The recently introduced English baccalaureate qualification could lead to the return of a two-tier education system, it has been suggested.
In a speech this weekend, shadow education secretary Andy Burnham will tell the Association of School and College Leaders' annual conference that the coalition is bringing in grammar schools by the back door with the "elitist" baccalaureate qualification, the Guardian reports.
"There is no coherent logic or evidence for the selection of subjects in the English bac.," he will say.
"It appears to be based on what Michael Gove enjoyed at school and fails to value the arts, technology, business or economics. I got into Cambridge – but I wouldn't have got the English bac."
Mr Burnham is also expected to criticise the government's decision to introduce the qualification retrospectively last year.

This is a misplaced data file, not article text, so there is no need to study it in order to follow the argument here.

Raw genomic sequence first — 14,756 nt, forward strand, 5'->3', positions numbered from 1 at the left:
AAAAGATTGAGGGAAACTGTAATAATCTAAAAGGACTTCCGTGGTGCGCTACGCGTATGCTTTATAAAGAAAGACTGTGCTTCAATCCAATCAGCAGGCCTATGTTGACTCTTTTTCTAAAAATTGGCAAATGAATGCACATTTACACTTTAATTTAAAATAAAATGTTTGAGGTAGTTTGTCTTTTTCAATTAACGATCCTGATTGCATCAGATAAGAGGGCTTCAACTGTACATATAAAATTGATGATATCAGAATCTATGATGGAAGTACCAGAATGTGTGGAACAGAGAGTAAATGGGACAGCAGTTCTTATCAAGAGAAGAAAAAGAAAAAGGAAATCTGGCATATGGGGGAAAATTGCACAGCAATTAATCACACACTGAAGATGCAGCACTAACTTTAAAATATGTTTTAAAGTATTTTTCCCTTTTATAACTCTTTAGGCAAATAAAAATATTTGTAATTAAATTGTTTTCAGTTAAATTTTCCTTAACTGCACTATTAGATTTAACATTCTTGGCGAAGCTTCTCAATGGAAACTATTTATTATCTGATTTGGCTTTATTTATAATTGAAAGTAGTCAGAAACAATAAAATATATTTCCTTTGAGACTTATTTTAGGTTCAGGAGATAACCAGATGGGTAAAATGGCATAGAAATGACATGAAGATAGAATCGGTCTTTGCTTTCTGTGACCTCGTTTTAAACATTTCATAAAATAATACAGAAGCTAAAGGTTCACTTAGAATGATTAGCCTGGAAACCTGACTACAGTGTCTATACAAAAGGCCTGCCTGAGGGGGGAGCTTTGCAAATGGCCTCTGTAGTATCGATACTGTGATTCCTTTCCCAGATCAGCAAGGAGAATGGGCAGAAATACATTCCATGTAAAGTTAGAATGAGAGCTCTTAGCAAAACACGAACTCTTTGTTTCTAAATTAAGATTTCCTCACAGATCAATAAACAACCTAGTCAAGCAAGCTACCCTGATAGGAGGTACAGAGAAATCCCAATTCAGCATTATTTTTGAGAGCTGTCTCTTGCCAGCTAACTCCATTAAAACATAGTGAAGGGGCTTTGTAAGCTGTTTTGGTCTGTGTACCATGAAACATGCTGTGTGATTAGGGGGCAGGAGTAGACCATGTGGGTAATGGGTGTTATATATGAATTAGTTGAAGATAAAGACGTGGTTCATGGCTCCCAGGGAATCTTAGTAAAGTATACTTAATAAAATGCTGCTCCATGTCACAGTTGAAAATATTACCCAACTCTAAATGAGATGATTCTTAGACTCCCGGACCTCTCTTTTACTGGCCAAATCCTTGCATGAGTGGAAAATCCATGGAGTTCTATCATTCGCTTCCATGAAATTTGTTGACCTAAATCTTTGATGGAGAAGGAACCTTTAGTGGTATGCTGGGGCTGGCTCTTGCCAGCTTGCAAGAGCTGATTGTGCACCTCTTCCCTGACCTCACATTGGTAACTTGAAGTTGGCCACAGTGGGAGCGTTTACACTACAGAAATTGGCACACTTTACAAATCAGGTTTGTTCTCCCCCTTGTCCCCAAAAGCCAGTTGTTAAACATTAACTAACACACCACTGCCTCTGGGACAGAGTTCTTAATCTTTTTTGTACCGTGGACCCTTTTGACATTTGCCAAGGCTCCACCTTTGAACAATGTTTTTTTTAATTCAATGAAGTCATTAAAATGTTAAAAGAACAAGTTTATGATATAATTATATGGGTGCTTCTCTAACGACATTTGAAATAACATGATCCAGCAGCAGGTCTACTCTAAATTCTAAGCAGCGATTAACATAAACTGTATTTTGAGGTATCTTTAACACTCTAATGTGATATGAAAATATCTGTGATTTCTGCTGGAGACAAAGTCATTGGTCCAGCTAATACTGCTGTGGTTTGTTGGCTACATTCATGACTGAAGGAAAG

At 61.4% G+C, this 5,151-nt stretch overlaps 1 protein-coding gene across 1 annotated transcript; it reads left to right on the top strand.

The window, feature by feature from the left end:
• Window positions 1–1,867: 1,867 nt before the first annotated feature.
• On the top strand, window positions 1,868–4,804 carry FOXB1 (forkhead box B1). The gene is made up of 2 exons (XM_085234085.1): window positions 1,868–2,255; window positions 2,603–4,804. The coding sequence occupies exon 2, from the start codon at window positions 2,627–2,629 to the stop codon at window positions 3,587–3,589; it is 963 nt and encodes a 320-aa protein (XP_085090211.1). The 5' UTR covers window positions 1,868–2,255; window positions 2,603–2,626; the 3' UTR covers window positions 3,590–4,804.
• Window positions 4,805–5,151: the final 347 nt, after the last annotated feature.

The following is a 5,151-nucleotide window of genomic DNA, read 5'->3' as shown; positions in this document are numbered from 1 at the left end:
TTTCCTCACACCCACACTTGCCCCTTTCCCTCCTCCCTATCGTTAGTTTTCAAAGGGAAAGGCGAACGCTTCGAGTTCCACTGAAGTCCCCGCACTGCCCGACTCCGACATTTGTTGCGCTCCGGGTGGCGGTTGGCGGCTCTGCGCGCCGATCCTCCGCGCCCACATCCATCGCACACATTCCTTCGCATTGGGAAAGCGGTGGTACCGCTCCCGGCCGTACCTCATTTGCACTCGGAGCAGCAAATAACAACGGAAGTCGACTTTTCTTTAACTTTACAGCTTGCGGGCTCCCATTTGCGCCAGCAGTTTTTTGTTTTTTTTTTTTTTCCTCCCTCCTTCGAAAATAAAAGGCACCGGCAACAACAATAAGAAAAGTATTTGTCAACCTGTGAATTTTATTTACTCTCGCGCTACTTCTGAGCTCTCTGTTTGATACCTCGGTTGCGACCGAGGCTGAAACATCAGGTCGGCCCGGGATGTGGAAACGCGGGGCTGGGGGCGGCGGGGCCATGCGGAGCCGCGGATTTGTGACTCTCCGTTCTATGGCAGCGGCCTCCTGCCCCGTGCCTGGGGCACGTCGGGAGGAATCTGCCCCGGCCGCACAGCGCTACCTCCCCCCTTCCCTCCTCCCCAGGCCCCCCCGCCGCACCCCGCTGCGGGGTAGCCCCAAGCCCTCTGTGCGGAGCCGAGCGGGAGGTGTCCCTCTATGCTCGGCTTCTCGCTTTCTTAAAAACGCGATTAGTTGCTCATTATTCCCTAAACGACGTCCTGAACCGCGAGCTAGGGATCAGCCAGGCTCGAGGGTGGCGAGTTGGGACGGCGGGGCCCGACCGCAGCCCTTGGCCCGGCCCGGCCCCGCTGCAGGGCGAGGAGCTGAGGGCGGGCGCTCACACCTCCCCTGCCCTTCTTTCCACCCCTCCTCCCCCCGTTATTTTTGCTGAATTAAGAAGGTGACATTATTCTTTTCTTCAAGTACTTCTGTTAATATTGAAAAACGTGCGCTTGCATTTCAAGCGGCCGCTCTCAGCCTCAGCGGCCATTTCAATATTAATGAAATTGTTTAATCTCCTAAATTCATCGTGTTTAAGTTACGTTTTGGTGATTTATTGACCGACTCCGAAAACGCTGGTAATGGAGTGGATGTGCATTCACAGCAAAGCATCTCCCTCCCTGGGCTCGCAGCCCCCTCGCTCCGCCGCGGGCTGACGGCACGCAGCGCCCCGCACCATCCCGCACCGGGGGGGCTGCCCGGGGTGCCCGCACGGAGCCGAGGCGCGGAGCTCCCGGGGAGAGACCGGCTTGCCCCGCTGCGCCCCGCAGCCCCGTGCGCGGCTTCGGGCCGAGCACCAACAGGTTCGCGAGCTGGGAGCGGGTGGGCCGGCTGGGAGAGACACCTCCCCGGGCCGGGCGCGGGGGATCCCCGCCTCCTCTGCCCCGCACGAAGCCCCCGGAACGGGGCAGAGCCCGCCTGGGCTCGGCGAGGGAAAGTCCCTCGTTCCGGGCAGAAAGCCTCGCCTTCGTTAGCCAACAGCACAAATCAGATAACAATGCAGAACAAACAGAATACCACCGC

"Headteachers are rightly furious that they are being judged retrospectively on something they did not know about. Gove seems intent on rubbishing their achievements and damaging their reputations as he sends them out into the dog-eat-dog world he is creating," he will say.
To meet the criteria for the qualification, GCSE students must gain five or more A*-C grades in English, maths, a science, foreign language and a humanities subject.